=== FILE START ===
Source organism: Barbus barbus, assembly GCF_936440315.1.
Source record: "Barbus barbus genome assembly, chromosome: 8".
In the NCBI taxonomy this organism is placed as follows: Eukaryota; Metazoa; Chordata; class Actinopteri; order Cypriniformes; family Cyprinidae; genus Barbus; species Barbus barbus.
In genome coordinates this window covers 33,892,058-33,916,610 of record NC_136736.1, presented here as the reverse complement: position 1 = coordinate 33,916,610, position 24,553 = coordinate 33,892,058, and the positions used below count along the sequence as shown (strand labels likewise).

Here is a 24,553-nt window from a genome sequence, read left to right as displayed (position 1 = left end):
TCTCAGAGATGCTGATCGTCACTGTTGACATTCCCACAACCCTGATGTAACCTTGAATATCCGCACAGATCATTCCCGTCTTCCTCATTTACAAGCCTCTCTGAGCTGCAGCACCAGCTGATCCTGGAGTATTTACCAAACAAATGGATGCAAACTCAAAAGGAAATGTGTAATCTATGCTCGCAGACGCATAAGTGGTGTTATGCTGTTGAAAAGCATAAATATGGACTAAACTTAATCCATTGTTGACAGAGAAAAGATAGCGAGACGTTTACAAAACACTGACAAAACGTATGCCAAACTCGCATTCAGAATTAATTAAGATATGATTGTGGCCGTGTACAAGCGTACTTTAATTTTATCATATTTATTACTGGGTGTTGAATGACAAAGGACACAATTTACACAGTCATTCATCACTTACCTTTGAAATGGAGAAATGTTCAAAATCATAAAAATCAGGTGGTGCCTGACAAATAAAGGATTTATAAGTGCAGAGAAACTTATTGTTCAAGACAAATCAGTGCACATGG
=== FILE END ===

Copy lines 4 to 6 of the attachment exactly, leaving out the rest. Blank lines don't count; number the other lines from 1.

In genome coordinates this window covers 33,892,058-33,916,610 of record NC_136736.1, presented here as the reverse complement: position 1 = coordinate 33,916,610, position 24,553 = coordinate 33,892,058, and the positions used below count along the sequence as shown (strand labels likewise).

Here is a 24,553-nt window from a genome sequence, read left to right as displayed (position 1 = left end):
TCTCAGAGATGCTGATCGTCACTGTTGACATTCCCACAACCCTGATGTAACCTTGAATATCCGCACAGATCATTCCCGTCTTCCTCATTTACAAGCCTCTCTGAGCTGCAGCACCAGCTGATCCTGGAGTATTTACCAAACAAATGGATGCAAACTCAAAAGGAAATGTGTAATCTATGCTCGCAGACGCATAAGTGGTGTTATGCTGTTGAAAAGCATAAATATGGACTAAACTTAATCCATTGTTGACAGAGAAAAGATAGCGAGACGTTTACAAAACACTGACAAAACGTATGCCAAACTCGCATTCAGAATTAATTAAGATATGATTGTGGCCGTGTACAAGCGTACTTTAATTTTATCATATTTATTACTGGGTGTTGAATGACAAAGGACACAATTTACACAGTCATTCATCACTTACCTTTGAAATGGAGAAATGTTCAAAATCATAAAAATCAGGTGGTGCCTGACAAATAAAGGATTTATAAGTGCAGAGAAACTTATTGTTCAAGACAAATCAGTGCACATGG